Like any short film collection the quality varies from film to film as some are inevitably more compelling than others. The couple of bondage themed scenes that were included were actually the least interesting part of the collection as the scenes felt quite tepid and restrained for BDSM play and were further weakened by their juxtaposition to the far more intense scenes of real cutting and blood drinking. Even though it may have been a little repetitive I would have still preferred the inclusion of some of their other cutting and blood play videos in lieu of these to have a more cohesive and consistent experience.

Where this collection really shines is in its ability to showcase boundary-pushing art as Daniel and the rest of the performers go to extreme levels to create spectacle that is beyond the limits of what you will find in most films. Aesthetically, there are some strange choices such as including flubs and outtakes that could have been easily trimmed out but they do have a way of adding to the gritty, cinéma-vérité style of the production. The minimum production values of the scenes where shaky hand-held footage reveals genuine mutilation and blood drinking add to the dangerous, provocative feeling of voyeuristically consuming taboo acts that are shunned within mainstream society.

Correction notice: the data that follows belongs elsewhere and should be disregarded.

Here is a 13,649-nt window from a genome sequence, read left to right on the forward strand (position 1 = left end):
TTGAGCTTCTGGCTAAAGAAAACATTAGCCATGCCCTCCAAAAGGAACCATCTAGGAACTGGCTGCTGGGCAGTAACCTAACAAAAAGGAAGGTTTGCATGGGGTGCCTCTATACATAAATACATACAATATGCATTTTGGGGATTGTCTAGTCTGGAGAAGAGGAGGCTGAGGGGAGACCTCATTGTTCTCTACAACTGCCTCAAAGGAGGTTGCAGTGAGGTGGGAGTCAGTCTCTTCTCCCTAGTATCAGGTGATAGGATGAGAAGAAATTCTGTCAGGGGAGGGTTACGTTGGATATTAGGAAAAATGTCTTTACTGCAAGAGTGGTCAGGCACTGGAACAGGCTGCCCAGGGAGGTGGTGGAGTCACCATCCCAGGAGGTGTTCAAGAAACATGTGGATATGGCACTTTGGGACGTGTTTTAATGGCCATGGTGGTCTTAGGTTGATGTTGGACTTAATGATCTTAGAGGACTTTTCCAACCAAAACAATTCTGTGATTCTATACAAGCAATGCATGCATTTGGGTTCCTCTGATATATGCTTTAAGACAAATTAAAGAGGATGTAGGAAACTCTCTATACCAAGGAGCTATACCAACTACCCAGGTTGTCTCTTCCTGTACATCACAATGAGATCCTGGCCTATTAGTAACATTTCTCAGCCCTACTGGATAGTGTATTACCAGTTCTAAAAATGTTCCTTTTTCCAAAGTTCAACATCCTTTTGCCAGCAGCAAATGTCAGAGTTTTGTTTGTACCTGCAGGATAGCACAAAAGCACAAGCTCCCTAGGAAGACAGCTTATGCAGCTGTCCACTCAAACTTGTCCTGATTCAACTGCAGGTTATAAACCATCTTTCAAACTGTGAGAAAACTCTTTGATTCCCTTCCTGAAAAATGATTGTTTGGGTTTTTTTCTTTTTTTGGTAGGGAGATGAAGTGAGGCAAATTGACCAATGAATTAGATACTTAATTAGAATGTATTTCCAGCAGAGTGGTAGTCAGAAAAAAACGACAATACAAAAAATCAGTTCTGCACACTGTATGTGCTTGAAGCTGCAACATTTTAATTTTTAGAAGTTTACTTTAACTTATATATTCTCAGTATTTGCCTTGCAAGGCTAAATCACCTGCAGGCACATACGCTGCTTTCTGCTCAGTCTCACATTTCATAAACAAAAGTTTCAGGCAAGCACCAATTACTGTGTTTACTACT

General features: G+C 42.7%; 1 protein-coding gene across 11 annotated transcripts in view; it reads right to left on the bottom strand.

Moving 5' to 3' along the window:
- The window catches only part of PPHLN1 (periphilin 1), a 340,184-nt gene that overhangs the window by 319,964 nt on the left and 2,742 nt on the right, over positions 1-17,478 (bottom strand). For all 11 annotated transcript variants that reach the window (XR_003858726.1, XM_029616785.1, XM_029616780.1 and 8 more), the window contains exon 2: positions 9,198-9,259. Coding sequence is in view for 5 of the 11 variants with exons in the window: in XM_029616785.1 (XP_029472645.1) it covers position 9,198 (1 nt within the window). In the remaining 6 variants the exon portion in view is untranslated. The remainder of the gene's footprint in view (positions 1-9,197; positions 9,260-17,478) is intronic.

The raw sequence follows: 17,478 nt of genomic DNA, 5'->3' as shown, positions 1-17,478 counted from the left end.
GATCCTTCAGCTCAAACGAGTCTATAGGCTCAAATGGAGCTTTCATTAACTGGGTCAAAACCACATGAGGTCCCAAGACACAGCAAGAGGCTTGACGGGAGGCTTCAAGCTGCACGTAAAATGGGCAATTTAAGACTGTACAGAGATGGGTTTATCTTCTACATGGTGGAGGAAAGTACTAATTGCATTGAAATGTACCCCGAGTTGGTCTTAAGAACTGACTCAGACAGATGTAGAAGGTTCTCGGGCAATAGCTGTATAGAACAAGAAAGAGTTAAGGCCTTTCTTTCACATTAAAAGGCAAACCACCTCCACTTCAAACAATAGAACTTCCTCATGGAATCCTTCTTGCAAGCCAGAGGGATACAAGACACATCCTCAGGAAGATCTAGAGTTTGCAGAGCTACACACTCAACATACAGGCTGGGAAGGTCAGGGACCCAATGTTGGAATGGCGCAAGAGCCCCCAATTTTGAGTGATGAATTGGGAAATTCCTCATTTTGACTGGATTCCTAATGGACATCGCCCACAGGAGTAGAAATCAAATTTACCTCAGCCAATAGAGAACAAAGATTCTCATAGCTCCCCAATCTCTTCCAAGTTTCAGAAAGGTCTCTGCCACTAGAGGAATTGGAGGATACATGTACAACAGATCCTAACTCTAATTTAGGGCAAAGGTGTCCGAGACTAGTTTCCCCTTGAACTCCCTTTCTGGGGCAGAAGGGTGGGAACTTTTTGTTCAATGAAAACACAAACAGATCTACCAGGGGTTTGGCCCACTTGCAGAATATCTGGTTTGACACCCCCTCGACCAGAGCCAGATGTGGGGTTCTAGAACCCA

Another thing I really appreciate about this film is that it is far from simply being a collection of shocking content created to illicit a cheap reactionary response. There is a genuine surreal quality to the footage (especially when consumed all in one sitting) that make for an engaging and unique experience. This is thanks it large part to White Gardenia’s experimental and at times wonderfully discordant music and sound design that underscore most of the film. It is also due to some fantastic editing choices that heighten and enhance the scenes in very interesting ways. Probably my favorite moment occurred in Akasha Drinking my Blood when a constructed shot resulted in a scene so minimalist yet so perfectly unsettling that it felt straight out of Lynch’s Inland Empire. So, in the end while it’s not a perfect release, it is still a damn good one and will provide viewers with a unique experience that is provocative, unsettling and legitimately boundary-pushing.

Availability: Limited

Blu-rays can only be purchased through bizarretheatre.com while supplies last. Not available to stream.

10 Best Extreme Films You May Not Have Seen (But Definitely Should)

Horror comes in so many flavors. Whether you prefer bloodless psychological thrillers, graphic Torture Porn, or anything in between, the genre’s got you covered. With so many films available at our very fingertips, it can be overwhelming to try and find one that’s really worth your time. For this list I’ve decided to focus on the subgenre that’s nearest and dearest to my black little heart, Extreme Cinema. If you’re reading this then you are probably already aware of the extreme movies that have bubbled up from the depths into the mainstream horror consciousness such as A Serbian Film, Martyrs and The Human Centipede franchise. What you may not be aware of is all the films out there that are lurking in the underground, numerous other hidden gems that show you art willing to push past the boundaries of what’s found in conventional cinema.